2017 travel and hospitality industry outlook | Platforms
Conceptualize your brand as a platform and seek new avenues to scale Finally, in 2017, we urge travel companies to conceptualize their brands as platforms for new opportunity and growth. Travel is fragmented across many micro-experiences. For example, during a single trip, a traveler may transact with a variety of suppliers and businesses—including hotels and private accommodations, airlines, cruise ships, and multiple modes of ground transportation. And don’t forget destination activities and shopping. Most travel companies operate in just one (or maybe a few) of these verticals. With organic growth hard to come by in a consolidated and mature domestic market, travel brands must realize the benefits of scaling across the travel experience—rather than only trying to grow within their vertical. While Airbnb has enjoyed phenomenal growth in the rental space, the private accommodation pioneer realized that technology that connects renters with local hosts is a perfect platform for selling nearby destination experiences. Airbnb users can now book private accommodations, as well as destination activities using the new “trips” feature. Airbnb not only opened up a new revenue stream, it now has greater visibility into the customer travel journey and a better understanding of its users’ preferences and behavior. Casinos are another example of a segment that stands to benefit greatly by embracing a “more is better” paradigm. In Las Vegas, sustaining gambling revenue is proving to be a challenge—even 10
for the strip’s premier properties. A shift towards online gambling options and fantasy sports is a likely driver. For major players in gaming, attracting visitors may require a complete rebranding of the casino experience, where traditional attractions like slot machines and table games share more of the limelight with other entertainment culture elements such as high-end restaurants, nightclubs, and shows. Customer experience will drive more loyalty than points and miles Expect healthy M&A activity and strategic partnerships throughout 2017 as travel companies continue to expand their offerings across the customer travel journey. Priceline’s acquisition of OpenTable, is a clue that suggests travel companies are growing more willing to venture outside their comfort zones to provide travelers a more a more holistic offering. In this vein, hoteliers should reimagine the hotel experience to include strategic partnerships with retailers, restaurants, and local events and activities. For years, travel suppliers have been trying to crack consumer loyalty by offering intricate programs and schemes. 2017 calls for a shift in thinking to make customer experience paramount. Over the next 12 months, travel companies should leverage an increased awareness of customer expectations, re-imagined technology strategy, and differentiated offerings to provide unmatched travel experiences. Loyalty will follow.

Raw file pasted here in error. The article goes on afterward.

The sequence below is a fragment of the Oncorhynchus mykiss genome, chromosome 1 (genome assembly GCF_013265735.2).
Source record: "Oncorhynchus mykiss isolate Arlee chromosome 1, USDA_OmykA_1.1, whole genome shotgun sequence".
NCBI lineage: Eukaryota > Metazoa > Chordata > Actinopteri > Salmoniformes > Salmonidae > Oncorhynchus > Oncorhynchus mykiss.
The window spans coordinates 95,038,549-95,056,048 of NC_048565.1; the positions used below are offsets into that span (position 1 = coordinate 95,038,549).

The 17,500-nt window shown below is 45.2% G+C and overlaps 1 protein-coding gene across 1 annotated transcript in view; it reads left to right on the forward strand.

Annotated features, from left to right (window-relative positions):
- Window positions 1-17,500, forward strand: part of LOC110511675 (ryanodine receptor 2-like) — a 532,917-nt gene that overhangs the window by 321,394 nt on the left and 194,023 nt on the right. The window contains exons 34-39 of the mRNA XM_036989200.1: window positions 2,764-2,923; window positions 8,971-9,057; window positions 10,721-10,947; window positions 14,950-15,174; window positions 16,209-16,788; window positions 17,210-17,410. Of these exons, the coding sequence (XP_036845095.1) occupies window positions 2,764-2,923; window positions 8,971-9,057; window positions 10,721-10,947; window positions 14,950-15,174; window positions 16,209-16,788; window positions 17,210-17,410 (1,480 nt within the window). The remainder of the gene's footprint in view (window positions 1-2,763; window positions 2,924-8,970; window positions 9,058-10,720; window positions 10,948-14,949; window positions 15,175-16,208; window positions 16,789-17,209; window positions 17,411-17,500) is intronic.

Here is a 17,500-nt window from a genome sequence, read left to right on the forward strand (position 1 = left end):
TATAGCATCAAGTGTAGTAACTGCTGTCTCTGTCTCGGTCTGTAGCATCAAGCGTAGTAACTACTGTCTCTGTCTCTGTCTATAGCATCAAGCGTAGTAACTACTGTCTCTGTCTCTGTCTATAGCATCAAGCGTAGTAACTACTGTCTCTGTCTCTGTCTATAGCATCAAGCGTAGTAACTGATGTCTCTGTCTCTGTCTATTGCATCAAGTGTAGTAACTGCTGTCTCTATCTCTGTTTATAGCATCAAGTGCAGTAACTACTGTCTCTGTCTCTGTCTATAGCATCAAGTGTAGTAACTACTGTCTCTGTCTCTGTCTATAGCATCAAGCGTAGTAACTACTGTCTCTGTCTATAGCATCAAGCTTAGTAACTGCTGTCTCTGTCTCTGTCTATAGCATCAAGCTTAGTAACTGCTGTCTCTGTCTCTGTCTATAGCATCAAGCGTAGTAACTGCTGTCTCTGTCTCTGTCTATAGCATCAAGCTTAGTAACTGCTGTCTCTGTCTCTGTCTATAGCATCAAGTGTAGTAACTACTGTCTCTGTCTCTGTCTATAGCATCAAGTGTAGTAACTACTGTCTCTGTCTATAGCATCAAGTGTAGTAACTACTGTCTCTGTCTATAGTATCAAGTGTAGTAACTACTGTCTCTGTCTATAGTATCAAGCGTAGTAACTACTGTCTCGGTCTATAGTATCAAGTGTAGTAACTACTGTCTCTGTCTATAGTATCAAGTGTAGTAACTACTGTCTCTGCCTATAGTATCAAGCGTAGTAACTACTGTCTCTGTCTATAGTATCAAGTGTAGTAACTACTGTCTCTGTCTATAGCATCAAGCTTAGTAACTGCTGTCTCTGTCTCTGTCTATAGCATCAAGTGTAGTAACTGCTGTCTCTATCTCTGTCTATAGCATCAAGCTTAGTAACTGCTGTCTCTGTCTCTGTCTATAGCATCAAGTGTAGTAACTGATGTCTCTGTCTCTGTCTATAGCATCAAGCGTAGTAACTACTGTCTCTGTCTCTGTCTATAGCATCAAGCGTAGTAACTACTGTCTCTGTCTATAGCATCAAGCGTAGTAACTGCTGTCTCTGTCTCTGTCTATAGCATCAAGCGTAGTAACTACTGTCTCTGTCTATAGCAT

2017 travel and hospitality industry outlook | Contacts
Contacts Guy Langford Vice chairman US Travel, Hospitality & Leisure Leader Deloitte & Touche LLP [email protected]
Adam Weissenberg Partner Global Travel, Hospitality & Leisure Leader Deloitte & Touche LLP [email protected]
Gina Pingitore, PhD Managing director Deloitte Center for Industry Insights Deloitte Services LP [email protected]
Acknowledgements We wish to thank James Cascone, Deloitte Advisory partner (Deloitte & Touche LLP), Stephen Jennings, principal (Deloitte Consulting LLP), Matthew Lew, senior manager (Deloitte Services LP), Marcello Gasdia, manager (Deloitte Services LP), Robert Libbey, manager (Deloitte Services LP), and the many others who contributed to the research.
Endnotes 1. Global Business Travel Association press release, June 11, 2016
11. CBRE Hotels’ Americas Research
2. Deloitte’s Retail Volatility Index 2016
12. Phocuswright’s My 15 Minutes of Fame (And why Airbnb is Killing it)
3. Phocuswright’s Online Travel Overview: 15th edition
13. Skift: Here’s why many airlines feel they need to raise fares, November 1, 2016
4. Deloitte U.S. Economic Forecast, 3rd Quarter, 2016 and US Government (from Haver Analytlics). Unless otherwise noted, all data supplied by Haver Analytics, which compiles statistics from the US Bureau of Labor Statistics, the Bureau of Economic Analysis, and other databases. See www.haver.com/ databaseprofiles.